August 1, 2013 by Canadian Underwriter
Greater Toronto Area Sees Record Rainfall
The Greater Toronto Area (GTA) experienced rainfall on July 8, eclipsing Hurricane Hazel almost six decades earlier, that resulted in flooding and power outages.
Pearson International Airport is reported to have recorded 126 millimetres of rainfall, slightly more than the 121 mm during Hurricane Hazel in 1954. The onslaught resulted in, among other things, transit and commuter rail delays from flooded subway stations, buses and train tracks; flooding of roads and throughways; cancelled flights; closed city services; and power outages affecting 300,000 homes in Toronto.
An update from Standard & Poor’s Ratings Services says “early reported estimates suggest that insured losses could be comparable with those from the 2005 Toronto wind and rainstorm, which were about $590 million.”
Bureaucracy Top Problem When Doing Business in Canada
Government inefficiency and an environment not conducive to innovation are among the top issues Canadian executives view as barriers to doing business here, notes a new briefing from the Conference Board of Canada.
Generally, Canada is a good place to conduct business, notes the briefing, based on data from the World Economic Forum’s executive opinion survey. But the responses “point to potential areas for improvement that could enhance business performance and competitiveness.”
For example, 16.4% of those polled said inefficient government bureaucracy was the top problematic business issue. That issue was followed by insufficient capacity to innovate, access to financing, an inadequately educated workforce and tax rates.
Improved Disaster Mitigation Needed
Canada’s premiers are calling on the federal government to create a “distinct Canada-wide disaster mitigation infrastructure initiative,” as well as ensure liability insurance requirements for railroads are sufficient.
The cost for a new mitigation program would be split evenly between the provincial or territorial governments and Ottawa, notes the Council of the Federation.
The premiers also agreed there is a “clear lack of information on hazardous materials travelling on the rail network,” after discussing the event in Lac-Mégantic.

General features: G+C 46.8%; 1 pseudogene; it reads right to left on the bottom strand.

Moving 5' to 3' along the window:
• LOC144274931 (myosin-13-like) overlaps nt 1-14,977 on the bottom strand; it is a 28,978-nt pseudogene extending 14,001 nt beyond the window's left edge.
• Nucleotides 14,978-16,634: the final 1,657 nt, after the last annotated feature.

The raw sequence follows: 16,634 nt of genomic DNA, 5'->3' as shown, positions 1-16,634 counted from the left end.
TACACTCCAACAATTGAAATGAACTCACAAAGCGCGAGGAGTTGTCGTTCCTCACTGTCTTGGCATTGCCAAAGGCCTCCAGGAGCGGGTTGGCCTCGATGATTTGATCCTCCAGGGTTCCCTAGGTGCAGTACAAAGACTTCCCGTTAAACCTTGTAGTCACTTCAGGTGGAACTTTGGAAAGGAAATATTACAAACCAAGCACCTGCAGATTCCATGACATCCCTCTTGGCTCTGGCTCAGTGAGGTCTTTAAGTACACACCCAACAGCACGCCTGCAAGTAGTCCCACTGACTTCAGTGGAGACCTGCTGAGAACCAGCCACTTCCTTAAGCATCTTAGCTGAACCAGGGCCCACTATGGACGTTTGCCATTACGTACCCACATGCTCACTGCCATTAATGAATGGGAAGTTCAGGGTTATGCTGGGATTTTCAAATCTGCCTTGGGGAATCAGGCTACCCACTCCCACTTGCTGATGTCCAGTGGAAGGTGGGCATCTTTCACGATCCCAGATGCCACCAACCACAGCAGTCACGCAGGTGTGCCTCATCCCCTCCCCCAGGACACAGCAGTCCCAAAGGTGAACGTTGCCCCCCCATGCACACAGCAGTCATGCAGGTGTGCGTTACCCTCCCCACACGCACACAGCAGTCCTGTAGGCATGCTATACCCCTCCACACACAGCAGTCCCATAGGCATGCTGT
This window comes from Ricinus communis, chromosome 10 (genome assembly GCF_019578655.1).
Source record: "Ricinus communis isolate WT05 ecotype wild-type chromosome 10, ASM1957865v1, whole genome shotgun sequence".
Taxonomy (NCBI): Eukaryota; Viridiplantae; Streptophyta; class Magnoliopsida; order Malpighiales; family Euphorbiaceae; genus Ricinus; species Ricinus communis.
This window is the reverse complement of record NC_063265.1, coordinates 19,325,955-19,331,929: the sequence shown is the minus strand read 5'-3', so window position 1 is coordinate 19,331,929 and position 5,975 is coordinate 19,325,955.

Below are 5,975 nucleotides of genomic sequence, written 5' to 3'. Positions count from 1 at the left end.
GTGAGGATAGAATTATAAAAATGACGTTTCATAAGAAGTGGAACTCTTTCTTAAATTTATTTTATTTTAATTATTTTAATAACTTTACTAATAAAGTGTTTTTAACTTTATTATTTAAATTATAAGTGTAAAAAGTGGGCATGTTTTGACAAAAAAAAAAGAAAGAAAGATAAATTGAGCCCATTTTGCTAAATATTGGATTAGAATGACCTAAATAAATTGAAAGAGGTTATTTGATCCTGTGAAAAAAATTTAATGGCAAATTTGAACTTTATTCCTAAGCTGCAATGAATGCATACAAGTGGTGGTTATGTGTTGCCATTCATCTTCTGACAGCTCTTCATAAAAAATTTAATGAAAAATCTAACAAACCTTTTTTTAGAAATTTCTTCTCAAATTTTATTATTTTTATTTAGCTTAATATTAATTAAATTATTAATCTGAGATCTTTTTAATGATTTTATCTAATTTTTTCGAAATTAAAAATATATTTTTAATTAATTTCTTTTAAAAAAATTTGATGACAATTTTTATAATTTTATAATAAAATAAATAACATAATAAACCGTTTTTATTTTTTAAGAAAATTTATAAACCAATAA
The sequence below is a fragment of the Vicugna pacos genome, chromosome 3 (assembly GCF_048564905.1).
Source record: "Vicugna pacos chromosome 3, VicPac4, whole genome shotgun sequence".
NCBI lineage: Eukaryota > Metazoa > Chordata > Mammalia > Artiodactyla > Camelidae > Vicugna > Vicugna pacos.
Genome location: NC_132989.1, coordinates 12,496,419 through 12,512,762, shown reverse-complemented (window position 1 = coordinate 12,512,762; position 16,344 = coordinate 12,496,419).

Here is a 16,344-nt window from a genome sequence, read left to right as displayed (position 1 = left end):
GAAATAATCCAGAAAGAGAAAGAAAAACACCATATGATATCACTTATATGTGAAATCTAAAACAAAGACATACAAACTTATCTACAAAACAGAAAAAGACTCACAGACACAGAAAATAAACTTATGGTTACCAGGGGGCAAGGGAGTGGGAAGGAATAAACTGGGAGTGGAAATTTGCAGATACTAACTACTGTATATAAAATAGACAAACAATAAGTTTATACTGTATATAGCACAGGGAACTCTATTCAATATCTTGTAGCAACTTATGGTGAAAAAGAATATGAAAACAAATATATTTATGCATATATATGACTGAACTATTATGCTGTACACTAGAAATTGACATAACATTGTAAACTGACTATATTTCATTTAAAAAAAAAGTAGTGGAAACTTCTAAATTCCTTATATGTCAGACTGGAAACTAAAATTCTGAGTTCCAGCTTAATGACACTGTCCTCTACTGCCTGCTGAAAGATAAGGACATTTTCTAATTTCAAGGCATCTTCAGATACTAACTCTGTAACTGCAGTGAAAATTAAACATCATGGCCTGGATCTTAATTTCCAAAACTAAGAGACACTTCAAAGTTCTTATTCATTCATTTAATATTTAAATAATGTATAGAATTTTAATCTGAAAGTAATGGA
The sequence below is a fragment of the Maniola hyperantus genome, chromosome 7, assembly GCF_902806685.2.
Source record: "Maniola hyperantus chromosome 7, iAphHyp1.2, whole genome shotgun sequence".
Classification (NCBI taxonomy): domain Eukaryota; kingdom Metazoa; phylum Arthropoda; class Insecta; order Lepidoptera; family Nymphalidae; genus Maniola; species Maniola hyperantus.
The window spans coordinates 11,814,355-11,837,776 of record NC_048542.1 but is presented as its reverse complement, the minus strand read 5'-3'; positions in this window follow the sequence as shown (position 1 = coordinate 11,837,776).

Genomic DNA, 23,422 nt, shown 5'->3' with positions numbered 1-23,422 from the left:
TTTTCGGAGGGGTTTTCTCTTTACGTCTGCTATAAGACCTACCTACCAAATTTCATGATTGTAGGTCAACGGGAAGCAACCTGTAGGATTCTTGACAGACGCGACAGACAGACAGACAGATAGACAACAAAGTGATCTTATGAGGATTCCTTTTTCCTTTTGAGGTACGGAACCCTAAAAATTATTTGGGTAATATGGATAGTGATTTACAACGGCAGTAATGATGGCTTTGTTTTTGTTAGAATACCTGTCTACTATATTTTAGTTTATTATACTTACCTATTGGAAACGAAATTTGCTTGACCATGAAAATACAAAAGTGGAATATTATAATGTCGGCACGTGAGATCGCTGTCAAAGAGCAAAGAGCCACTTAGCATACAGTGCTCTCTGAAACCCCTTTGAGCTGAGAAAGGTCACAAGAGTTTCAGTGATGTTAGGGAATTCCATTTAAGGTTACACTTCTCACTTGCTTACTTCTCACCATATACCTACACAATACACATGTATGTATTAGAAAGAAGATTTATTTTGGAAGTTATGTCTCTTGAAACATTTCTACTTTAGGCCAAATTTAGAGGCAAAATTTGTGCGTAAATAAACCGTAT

The federal government should put in place a system to monitor rail convoys transporting hazardous materials. “This system would provide real-time data on the location and content of the trains, which would be shared, for public safety purposes, amongst the relevant authorities of the federal, provincial and territorial governments.”
The premiers also called on Ottawa to take action and ensure the safety and liability insurance requirements for railroads are sufficient.
Small Businesses at Particular Risk
Small business in the United States is particularly at risk from climate change and extreme weather, contends a new report released jointly by Small Business Majority and the American Sustainable Business Council.
“The median cost of downtime from a small business affected by an extreme weather event is $3,000 per day,” the groups report. “Small businesses’ physical assets tend to be more concentrated: A single building or factory could represent most of the book value of a small business, whereas large businesses benefit from greater geographic diversification.”
Among the other factors of concern are that 57% of small businesses have no disaster recovery plan; for those that do have continuity or risk management plans, 90% spend less than one day monthly preparing and maintaining them; and small businesses tend to operate out of one location and derive most of their business from within a few miles of those locations.
Total Cost of Risk up 5% in 2012: RIMS
Driven mainly by firming market conditions, the average total cost of risk (TCOR) increased by 5% in 2012 over a 1.7% climb in 2011, notes the latest RIMS Benchmark Survey.
The annual survey includes benchmark statistics with industry data for more than 52,000 insurance programs from almost 1,500 organizations. Advisen was a partner in producing the survey report.
In 2012, TCOR rose from $10.19 per $1,000 of revenue to $10.70 per $1,000 of revenue, the result of hard market conditions, reports RIMS, the Risk Management Society. Although rates are rising, the research shows that improving rates attract new capacity, which makes it difficult to sustain the trend towards progressively higher rates.
Insurer Loses Bid in Disputed Attendant Care Auto Claim